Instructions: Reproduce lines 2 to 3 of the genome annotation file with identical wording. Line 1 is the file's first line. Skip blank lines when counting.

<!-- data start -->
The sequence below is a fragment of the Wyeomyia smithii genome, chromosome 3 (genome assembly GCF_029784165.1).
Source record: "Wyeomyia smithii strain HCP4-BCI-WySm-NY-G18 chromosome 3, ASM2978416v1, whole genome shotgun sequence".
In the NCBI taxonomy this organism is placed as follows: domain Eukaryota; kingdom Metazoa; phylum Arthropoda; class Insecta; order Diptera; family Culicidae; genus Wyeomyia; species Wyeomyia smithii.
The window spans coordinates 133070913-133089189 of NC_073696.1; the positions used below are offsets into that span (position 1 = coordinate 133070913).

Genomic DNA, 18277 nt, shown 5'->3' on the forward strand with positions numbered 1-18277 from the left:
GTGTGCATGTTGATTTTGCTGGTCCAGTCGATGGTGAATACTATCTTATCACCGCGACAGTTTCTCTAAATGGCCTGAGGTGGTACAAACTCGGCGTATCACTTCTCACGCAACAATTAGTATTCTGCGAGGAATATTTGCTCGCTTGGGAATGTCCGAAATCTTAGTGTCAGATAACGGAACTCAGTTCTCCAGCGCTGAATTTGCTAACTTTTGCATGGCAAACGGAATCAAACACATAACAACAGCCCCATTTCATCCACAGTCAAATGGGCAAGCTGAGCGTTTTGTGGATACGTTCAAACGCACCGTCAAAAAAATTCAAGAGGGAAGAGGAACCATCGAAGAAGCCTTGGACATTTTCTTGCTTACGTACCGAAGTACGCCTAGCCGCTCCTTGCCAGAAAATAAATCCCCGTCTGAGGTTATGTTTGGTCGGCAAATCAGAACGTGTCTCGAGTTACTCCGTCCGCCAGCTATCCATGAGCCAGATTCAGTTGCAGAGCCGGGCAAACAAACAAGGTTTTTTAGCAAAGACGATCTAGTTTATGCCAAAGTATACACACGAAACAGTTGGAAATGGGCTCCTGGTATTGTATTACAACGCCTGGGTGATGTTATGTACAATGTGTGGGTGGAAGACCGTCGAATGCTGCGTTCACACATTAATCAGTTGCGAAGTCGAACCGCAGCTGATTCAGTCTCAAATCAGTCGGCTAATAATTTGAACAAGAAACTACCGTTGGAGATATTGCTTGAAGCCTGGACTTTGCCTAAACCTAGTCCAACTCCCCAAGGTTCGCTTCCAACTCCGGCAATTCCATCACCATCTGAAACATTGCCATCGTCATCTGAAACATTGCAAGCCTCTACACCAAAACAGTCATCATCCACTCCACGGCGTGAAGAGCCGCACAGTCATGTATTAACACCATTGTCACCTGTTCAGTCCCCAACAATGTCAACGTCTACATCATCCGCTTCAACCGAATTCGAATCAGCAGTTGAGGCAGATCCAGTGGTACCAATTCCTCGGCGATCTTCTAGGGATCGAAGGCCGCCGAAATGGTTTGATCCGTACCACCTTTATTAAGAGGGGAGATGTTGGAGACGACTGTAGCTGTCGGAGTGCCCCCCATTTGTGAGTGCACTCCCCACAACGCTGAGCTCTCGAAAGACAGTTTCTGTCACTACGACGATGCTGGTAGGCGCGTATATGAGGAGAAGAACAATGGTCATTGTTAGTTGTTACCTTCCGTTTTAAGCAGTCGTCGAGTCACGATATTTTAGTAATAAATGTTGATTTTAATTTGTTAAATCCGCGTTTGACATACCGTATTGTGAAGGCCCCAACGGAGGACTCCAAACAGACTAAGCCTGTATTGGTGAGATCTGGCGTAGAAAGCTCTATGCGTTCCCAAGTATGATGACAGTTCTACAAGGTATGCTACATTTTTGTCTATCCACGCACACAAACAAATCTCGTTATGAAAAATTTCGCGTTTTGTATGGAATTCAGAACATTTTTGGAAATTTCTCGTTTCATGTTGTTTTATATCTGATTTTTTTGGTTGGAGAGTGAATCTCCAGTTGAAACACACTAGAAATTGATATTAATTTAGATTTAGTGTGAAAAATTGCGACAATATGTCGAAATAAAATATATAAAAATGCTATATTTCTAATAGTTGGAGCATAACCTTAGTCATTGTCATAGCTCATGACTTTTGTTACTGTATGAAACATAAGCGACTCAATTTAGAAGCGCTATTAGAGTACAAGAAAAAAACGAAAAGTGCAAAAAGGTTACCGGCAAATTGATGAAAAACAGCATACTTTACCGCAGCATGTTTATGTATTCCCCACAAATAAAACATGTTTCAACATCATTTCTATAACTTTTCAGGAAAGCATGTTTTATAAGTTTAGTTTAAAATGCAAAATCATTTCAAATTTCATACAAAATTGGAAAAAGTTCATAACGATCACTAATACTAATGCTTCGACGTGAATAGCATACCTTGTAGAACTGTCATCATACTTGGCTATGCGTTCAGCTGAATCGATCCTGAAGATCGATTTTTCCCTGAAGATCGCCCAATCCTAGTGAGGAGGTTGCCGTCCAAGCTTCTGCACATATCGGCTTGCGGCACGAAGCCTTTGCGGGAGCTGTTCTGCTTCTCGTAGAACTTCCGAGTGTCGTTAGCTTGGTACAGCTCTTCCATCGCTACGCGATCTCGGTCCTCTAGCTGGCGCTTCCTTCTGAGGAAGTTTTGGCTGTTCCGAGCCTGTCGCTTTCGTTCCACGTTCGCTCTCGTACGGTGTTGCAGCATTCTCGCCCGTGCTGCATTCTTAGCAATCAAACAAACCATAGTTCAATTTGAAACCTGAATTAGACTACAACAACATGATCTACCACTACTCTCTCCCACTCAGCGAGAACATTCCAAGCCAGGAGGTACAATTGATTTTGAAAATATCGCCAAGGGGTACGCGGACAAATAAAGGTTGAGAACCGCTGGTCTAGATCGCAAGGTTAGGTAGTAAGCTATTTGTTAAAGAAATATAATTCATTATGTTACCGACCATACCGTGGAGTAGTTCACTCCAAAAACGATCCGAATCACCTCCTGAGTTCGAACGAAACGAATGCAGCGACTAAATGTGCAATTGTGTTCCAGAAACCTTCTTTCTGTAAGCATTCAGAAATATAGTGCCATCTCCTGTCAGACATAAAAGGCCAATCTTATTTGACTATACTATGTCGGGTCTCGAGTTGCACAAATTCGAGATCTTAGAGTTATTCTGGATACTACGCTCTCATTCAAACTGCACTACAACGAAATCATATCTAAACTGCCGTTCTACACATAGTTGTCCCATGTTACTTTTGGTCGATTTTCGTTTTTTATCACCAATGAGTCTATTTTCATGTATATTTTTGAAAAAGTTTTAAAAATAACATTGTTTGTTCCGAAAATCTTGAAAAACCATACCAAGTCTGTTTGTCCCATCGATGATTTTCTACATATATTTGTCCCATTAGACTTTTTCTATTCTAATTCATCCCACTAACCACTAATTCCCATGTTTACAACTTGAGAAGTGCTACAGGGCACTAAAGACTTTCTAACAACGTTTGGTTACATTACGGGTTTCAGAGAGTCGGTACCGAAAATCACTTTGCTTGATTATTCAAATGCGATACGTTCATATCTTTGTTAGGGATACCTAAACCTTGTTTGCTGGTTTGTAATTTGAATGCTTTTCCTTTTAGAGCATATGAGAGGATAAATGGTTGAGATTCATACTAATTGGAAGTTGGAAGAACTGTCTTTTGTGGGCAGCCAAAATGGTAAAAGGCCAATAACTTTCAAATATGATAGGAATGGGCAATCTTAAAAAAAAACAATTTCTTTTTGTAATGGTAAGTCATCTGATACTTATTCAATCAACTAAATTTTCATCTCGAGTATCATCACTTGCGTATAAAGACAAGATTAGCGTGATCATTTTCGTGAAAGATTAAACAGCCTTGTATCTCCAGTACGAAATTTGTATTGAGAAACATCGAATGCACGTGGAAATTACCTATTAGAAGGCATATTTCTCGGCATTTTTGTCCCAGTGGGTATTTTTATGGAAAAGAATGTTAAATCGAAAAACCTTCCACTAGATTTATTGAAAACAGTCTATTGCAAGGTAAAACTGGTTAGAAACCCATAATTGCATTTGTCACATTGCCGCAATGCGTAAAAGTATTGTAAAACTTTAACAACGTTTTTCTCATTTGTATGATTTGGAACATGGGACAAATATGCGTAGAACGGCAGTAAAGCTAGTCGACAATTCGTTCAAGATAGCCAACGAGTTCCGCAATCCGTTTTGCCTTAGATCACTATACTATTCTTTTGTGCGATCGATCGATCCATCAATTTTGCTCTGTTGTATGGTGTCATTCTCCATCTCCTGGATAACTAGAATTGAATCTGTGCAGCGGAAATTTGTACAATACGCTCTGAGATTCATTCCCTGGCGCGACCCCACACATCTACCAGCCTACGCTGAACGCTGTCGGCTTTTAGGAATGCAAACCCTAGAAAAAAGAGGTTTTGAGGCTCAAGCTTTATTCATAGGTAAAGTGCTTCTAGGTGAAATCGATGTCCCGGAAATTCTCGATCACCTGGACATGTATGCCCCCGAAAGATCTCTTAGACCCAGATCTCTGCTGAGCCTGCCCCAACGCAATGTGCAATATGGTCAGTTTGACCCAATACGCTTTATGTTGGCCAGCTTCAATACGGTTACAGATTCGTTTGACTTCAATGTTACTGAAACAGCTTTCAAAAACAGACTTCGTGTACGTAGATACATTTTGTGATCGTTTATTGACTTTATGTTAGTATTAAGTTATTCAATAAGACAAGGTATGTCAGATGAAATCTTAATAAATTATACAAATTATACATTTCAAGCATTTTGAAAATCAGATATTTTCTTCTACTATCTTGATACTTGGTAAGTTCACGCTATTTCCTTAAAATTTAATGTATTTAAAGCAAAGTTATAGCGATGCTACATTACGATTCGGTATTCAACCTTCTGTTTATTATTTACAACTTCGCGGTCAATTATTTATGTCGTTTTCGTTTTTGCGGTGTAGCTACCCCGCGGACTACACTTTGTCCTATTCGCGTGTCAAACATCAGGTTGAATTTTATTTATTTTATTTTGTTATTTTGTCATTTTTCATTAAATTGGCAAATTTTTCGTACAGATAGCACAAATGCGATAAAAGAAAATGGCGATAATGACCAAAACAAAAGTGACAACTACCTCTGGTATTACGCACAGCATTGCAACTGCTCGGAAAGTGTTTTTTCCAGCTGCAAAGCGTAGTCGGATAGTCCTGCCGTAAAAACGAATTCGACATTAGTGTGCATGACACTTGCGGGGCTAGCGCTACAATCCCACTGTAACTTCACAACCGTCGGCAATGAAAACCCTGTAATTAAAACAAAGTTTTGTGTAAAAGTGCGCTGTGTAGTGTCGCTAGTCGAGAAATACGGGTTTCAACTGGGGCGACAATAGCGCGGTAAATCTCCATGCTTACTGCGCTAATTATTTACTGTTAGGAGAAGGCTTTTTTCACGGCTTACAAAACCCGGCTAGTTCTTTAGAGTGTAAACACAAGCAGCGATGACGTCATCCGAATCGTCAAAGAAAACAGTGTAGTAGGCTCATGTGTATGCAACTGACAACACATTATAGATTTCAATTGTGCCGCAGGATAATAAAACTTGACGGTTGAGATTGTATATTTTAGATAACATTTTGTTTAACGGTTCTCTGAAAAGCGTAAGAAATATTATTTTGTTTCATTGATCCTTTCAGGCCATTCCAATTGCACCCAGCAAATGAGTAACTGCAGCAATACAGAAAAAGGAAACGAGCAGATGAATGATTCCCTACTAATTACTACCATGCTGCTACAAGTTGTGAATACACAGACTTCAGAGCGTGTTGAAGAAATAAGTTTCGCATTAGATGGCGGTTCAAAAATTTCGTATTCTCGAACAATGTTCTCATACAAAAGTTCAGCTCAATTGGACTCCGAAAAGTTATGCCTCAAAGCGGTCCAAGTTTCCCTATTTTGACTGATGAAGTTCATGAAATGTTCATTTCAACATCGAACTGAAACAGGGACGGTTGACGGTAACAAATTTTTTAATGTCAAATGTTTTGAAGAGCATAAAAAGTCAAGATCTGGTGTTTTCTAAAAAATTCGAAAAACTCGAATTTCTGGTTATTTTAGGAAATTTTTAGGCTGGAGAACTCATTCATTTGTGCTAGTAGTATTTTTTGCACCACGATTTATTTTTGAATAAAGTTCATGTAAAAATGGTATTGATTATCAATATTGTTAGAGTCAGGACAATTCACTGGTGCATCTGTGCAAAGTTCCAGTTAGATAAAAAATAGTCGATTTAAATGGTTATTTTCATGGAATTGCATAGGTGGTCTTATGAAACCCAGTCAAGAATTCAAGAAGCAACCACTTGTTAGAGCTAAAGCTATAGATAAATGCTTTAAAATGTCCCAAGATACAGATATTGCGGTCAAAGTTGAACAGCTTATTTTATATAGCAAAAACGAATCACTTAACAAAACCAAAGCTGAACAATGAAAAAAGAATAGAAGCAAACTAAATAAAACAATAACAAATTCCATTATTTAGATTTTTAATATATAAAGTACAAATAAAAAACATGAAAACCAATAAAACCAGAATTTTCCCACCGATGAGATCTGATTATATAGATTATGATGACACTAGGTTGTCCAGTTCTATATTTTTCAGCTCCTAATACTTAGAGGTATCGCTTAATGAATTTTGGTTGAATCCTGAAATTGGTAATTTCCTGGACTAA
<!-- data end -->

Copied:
Source record: "Wyeomyia smithii strain HCP4-BCI-WySm-NY-G18 chromosome 3, ASM2978416v1, whole genome shotgun sequence".
In the NCBI taxonomy this organism is placed as follows: domain Eukaryota; kingdom Metazoa; phylum Arthropoda; class Insecta; order Diptera; family Culicidae; genus Wyeomyia; species Wyeomyia smithii.